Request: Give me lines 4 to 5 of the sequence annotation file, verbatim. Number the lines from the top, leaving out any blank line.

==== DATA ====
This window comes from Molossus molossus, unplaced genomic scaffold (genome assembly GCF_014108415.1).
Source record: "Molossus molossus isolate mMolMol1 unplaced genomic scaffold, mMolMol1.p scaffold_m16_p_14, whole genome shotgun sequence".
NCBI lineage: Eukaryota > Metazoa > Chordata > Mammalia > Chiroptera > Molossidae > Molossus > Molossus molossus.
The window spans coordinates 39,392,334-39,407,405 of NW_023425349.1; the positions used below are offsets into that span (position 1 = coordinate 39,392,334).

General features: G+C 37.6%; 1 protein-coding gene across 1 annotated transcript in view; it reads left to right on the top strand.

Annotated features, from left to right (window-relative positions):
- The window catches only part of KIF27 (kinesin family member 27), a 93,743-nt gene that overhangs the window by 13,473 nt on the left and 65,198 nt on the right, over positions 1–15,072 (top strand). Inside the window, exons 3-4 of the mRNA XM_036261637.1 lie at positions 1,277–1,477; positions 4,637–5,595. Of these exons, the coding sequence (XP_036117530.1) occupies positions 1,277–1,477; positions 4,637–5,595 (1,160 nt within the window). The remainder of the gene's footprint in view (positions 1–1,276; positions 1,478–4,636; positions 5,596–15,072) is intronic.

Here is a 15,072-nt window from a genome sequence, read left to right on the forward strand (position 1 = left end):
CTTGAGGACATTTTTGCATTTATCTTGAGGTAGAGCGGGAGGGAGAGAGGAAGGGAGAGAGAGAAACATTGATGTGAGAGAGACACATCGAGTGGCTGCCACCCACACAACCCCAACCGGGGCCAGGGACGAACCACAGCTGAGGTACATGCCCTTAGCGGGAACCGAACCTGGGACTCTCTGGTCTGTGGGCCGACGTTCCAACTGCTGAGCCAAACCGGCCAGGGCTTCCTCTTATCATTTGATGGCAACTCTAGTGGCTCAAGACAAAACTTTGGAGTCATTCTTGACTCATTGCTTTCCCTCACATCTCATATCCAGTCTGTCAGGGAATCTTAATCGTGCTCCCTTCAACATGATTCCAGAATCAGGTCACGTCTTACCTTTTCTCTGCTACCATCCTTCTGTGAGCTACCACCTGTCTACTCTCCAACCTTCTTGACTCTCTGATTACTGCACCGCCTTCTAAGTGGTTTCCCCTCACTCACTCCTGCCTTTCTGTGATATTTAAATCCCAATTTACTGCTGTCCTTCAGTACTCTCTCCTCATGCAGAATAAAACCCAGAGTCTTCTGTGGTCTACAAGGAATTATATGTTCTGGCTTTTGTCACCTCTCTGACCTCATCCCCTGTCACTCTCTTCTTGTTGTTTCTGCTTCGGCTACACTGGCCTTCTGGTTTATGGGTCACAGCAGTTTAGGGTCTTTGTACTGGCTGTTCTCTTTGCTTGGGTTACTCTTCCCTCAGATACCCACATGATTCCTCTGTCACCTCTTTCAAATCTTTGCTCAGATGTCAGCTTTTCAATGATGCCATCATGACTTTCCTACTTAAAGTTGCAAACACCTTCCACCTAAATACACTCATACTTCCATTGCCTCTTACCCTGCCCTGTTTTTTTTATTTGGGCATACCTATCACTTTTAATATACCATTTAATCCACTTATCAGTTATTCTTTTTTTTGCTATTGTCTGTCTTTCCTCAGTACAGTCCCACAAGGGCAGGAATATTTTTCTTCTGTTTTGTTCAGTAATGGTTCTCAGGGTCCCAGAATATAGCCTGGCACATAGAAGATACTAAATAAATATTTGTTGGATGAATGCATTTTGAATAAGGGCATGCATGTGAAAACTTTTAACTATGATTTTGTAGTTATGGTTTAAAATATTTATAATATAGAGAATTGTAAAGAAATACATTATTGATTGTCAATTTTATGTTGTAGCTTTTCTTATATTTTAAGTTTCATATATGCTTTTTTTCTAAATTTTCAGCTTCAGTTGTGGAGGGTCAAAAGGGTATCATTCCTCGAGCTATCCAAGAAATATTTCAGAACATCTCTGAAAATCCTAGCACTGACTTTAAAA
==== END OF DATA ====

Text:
The window spans coordinates 39,392,334-39,407,405 of NW_023425349.1; the positions used below are offsets into that span (position 1 = coordinate 39,392,334).

General features: G+C 37.6%; 1 protein-coding gene across 1 annotated transcript in view; it reads left to right on the top strand.